Later in the fall, cases started popping up closer to us, at one of our boys’ school and at preschool, and it started to feel like it was getting harder to dodge this infection. And sure enough, late in November, my husband started having cold symptoms. He mainly had a dry cough, sneezed and had a bit of a congested nose, but other than that he felt fine. He was able to work from home and take support calls as usual. As the symptoms were milder for him than with regular colds and since he was busy with work and recovered within a few days, he did not get around to getting tested initially. But the week after, I woke up with a congested feeling in the left side of my nose. The rest of the day I felt fine. The next day, however, I lost my sense of smell almost completely. I first noted that my lunch did not taste very much and so an alarm bell went off in my head, and I started smelling things around our house. And sure enough, I could smell almost nothing no matter how desperately I tried. This was not from a congested nose as with normal colds. I could breathe completely freely through my nose. The only things I found that I could smell vaguely were my tooth paste and my nail polish (if I put my nose almost into the bottle). So naturally, I got tested the next day, and the test came back positive. Our 10-year-old developed cold symptoms and a slight fever the same day I got tested, and his test also came back positive. He recovered within a few days. As part of the tracing process, my husband got tested too, and his test was also positive. The rest of the kids were too young to get tested. Our 8-year-old did not develop any symptoms, our 6-year-old got a congested nose, and our 4-year-old had a runny nose, maybe a slight fever and an earache that quickly resolved.
As for me, the worst thing with COVID-19 was the mental part. I am prone to anxiety, so I was a bit on edge the first week waiting to see if I would get any scary symptoms, like breathing difficulties or any weird immune system reactions. But nothing bad happened. My sense of smell started improving within a few days and other than that, I felt absolutely fine the first five days. Then I got extremely tired for about three days and mostly wanted to take a nap, but I tried to stay up as much as possible anyway. After that, I had a couple of days when I was fine during the day but the sleepiness hit me really hard in the early evening. Other than that my rectum (which has been disconnected since my colostomy surgery) got a little crazy a couple of days early after the onset which meant I had to run to the bathroom pretty frequently to empty it. But I did not have any dramatic effects on the rest of my digestive system. It was a bit upset maybe but nothing extreme. The only odd symptom I had was a strange sensation one evening as I was washing my hands. As I felt the hot water run over my hands all of a sudden it felt like hot water was running over my pelvis too. But this sensation only lasted a few seconds. Since my TM started with mixed up nerve signals, I got a bit concerned though and called the medical advice line and they told me to contact my GP if this sensation came back. Thankfully, it never did though. My already hypersensitive respiratory tract acted up a bit, but that started before the COVID infection, so I am not sure what effect the infection had. My GP has recommended that I have a check-up to see if I have developed mild asthma. So, in the end, for us, COVID-19 was not very dramatic. Mentally it was good for me that my husband got it first and had already recovered when we found out it was COVID-19 as he belongs to a risk group, and I think I would have worried a lot more about him if I had known what it was early on.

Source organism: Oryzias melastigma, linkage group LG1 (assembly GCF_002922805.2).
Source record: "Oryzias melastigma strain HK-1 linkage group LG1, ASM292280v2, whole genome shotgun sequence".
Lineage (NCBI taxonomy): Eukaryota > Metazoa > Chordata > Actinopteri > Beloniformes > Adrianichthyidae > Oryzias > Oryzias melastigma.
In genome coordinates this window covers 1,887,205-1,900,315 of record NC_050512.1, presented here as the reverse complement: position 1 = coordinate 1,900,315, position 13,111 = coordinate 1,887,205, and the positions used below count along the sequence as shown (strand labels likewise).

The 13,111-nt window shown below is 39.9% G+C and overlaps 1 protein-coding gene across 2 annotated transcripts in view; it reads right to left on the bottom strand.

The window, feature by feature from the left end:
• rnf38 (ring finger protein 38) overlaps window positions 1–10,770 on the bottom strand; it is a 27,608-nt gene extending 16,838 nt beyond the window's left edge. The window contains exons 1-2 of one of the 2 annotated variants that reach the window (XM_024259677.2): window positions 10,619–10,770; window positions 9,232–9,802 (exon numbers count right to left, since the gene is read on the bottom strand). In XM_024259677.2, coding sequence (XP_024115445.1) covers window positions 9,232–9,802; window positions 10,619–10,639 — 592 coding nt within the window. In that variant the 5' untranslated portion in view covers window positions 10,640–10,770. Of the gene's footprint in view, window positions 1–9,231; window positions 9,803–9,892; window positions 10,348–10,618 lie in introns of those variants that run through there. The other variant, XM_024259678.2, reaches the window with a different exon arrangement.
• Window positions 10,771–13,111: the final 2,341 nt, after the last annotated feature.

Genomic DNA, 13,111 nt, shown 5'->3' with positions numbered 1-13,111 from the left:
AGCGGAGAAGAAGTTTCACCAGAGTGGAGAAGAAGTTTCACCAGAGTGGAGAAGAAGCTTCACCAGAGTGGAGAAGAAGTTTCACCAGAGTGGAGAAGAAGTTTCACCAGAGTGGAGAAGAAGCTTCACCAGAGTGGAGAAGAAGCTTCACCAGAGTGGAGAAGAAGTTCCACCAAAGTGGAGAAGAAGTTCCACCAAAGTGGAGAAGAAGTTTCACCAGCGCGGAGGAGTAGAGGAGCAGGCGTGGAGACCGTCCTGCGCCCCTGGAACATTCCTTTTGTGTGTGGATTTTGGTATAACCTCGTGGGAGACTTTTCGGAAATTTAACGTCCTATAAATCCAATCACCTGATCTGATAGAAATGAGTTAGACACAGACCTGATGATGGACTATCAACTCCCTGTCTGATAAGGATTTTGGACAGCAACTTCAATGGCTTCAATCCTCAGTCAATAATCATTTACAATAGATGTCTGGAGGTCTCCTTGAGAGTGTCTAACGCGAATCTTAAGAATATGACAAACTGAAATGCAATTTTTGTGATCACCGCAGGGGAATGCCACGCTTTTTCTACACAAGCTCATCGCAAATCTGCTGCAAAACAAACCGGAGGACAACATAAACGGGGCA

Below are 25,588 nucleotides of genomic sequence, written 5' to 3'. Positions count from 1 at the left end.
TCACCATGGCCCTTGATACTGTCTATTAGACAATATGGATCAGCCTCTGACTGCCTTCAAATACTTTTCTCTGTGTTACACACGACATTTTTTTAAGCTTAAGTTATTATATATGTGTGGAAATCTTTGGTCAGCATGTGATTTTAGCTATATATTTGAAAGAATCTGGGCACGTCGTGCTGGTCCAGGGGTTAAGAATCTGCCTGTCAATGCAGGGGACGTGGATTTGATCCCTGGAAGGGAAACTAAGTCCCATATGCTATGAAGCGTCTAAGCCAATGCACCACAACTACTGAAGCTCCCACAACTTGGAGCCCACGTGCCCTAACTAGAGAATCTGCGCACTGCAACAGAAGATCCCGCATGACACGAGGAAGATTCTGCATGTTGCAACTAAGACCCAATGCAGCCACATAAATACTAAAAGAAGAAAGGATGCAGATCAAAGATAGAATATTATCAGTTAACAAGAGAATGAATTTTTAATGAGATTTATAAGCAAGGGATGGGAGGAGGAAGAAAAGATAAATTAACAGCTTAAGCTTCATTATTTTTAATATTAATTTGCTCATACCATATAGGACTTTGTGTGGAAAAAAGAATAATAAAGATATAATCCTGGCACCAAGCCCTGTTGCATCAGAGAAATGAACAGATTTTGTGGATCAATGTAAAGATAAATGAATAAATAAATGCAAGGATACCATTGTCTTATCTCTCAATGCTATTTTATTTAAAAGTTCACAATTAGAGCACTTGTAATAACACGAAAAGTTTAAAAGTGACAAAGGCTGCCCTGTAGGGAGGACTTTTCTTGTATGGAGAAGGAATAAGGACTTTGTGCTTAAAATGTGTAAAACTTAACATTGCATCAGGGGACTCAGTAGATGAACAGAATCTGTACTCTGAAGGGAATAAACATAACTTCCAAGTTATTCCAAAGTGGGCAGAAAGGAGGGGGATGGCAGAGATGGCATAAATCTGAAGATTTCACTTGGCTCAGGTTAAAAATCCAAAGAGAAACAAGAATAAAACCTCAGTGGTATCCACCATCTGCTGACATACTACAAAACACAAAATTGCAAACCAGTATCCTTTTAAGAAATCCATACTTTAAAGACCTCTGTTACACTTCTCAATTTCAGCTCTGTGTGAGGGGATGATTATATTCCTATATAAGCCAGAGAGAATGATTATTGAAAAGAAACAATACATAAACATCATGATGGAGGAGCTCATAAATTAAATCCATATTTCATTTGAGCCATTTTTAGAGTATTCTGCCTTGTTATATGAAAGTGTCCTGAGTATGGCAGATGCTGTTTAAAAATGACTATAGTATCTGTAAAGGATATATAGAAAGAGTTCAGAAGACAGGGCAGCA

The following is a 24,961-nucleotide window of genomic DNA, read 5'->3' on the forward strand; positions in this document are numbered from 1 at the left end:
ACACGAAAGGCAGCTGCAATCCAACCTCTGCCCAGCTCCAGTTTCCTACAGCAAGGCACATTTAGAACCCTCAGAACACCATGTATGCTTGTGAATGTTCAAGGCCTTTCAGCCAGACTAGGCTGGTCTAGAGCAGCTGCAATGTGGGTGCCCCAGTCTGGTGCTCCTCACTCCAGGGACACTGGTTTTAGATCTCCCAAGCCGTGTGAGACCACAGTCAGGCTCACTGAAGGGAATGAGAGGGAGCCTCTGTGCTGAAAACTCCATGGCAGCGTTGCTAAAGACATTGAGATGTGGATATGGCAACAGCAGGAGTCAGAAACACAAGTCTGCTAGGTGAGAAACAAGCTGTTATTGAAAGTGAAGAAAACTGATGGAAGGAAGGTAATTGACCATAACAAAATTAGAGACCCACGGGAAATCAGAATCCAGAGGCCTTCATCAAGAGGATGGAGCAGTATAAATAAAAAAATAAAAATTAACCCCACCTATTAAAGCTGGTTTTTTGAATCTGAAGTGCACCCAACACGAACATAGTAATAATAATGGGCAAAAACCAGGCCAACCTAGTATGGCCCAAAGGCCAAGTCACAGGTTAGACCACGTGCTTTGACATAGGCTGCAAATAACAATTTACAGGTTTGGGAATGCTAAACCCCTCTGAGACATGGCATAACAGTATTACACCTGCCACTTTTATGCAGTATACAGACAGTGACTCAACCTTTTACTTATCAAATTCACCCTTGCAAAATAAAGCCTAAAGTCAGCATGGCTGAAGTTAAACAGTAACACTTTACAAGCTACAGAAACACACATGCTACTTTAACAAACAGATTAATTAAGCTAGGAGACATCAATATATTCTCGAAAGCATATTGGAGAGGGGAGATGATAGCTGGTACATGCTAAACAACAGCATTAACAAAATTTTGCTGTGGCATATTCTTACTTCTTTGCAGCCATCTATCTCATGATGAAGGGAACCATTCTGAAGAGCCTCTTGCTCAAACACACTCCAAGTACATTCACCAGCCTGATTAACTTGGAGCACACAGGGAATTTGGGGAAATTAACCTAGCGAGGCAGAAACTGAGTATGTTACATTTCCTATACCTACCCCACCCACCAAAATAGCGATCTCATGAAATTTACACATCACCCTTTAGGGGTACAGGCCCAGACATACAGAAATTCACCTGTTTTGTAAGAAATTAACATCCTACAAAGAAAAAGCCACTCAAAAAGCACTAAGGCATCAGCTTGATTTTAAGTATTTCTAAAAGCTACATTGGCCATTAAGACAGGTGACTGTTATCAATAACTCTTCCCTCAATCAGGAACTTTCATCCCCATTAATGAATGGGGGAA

Now that we have had COVID-19, so far without complications, I am less scared of it on a personal level. But since more and more people close to us have also had it in these recent weeks, it has become clear to me just how hard it is to avoid it now, even if you try to be really careful. This makes me worry more about my mom being able to stay safe until she is offered a vaccine. I also know that the infection itself does not lead to long-term immunity, and as far as I know, there is no absolute guarantee that you will get through it as easily in the future just because you have had it once without complications. Plus, vaccinations might be required anyway to be allowed to participate in certain types of events, at least for the foreseeable future when our societies gradually open up again. So, I really want to get vaccinated. But I do hope that those of us who have had severe autoimmune reactions to viruses or vaccines in the past will be offered a choice in which vaccine to be given. If the different vaccines turn out to have different side effect profiles, and, in particular, if one or more vaccines seem to have an increased risk of triggering reactions like TM, it would of course be wise to choose one that is as safe as possible. I am pro vaccines in general, but as a precaution, my neurologist recommended that I did not take my remaining vaccines in the childhood vaccination program after I had TM. However, I have never had a bad reaction to a vaccine, and I even took the Pandemrix vaccine in 2009 without any problems. So I hope I will get through the COVID-19 vaccination too without any issues, but I also hope I will not have to choose between not getting vaccinated and getting a vaccine I feel hesitant about. It is my hope for 2021 that as many people as possible get vaccinated to gradually put an end to this pandemic and to allow us all to see and hug our loved ones and to participate in all the activities that we love and that make us feel fully alive.